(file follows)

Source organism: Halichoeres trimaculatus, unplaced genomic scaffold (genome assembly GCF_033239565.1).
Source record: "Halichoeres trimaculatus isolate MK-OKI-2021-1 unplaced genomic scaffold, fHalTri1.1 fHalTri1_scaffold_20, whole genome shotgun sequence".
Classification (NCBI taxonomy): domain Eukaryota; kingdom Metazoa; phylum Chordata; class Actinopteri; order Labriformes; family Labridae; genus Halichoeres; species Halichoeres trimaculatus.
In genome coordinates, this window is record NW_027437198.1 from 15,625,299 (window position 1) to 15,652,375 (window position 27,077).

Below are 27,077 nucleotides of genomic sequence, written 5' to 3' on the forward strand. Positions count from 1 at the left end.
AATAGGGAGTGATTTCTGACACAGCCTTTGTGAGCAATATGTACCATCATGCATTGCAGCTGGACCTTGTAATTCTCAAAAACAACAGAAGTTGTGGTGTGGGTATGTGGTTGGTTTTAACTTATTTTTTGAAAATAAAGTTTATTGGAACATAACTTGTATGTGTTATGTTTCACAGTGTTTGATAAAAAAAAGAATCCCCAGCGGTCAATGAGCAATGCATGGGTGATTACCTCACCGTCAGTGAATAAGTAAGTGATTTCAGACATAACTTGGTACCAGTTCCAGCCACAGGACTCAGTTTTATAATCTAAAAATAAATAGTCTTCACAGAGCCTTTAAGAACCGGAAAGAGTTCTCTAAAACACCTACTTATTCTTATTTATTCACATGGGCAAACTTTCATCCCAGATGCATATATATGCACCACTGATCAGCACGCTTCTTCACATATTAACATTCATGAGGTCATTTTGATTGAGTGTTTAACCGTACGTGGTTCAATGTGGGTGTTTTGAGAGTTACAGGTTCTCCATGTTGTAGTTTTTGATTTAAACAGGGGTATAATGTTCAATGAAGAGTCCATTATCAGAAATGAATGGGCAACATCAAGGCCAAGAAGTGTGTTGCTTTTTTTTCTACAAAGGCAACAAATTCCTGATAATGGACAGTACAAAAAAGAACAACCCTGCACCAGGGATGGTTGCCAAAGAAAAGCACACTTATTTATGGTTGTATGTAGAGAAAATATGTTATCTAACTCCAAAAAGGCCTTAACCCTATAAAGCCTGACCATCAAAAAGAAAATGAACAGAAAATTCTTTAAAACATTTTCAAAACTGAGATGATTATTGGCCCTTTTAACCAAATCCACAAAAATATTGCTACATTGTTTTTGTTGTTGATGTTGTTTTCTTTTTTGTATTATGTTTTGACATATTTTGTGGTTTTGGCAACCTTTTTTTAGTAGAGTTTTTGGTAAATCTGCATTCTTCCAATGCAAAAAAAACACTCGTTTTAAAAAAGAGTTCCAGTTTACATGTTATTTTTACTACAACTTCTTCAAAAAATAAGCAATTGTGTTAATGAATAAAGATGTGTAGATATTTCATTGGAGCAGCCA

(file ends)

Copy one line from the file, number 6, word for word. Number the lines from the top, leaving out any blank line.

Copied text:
AATAGGGAGTGATTTCTGACACAGCCTTTGTGAGCAATATGTACCATCATGCATTGCAGCTGGACCTTGTAATTCTCAAAAACAACAGAAGTTGTGGTGTGGGTATGTGGTTGGTTTTAACTTATTTTTTGAAAATAAAGTTTATTGGAACATAACTTGTATGTGTTATGTTTCACAGTGTTTGATAAAAAAAAGAATCCCCAGCGGTCAATGAGCAATGCATGGGTGATTACCTCACCGTCAGTGAATAAGTAAGTGATTTCAGACATAACTTGGTACCAGTTCCAGCCACAGGACTCAGTTTTATAATCTAAAAATAAATAGTCTTCACAGAGCCTTTAAGAACCGGAAAGAGTTCTCTAAAACACCTACTTATTCTTATTTATTCACATGGGCAAACTTTCATCCCAGATGCATATATATGCACCACTGATCAGCACGCTTCTTCACATATTAACATTCATGAGGTCATTTTGATTGAGTGTTTAACCGTACGTGGTTCAATGTGGGTGTTTTGAGAGTTACAGGTTCTCCATGTTGTAGTTTTTGATTTAAACAGGGGTATAATGTTCAATGAAGAGTCCATTATCAGAAATGAATGGGCAACATCAAGGCCAAGAAGTGTGTTGCTTTTTTTTCTACAAAGGCAACAAATTCCTGATAATGGACAGTACAAAAAAGAACAACCCTGCACCAGGGATGGTTGCCAAAGAAAAGCACACTTATTTATGGTTGTATGTAGAGAAAATATGTTATCTAACTCCAAAAAGGCCTTAACCCTATAAAGCCTGACCATCAAAAAGAAAATGAACAGAAAATTCTTTAAAACATTTTCAAAACTGAGATGATTATTGGCCCTTTTAACCAAATCCACAAAAATATTGCTACATTGTTTTTGTTGTTGATGTTGTTTTCTTTTTTGTATTATGTTTTGACATATTTTGTGGTTTTGGCAACCTTTTTTTAGTAGAGTTTTTGGTAAATCTGCATTCTTCCAATGCAAAAAAAACACTCGTTTTAAAAAAGAGTTCCAGTTTACATGTTATTTTTACTACAACTTCTTCAAAAAATAAGCAATTGTGTTAATGAATAAAGATGTGTAGATATTTCATTGGAGCAGCCA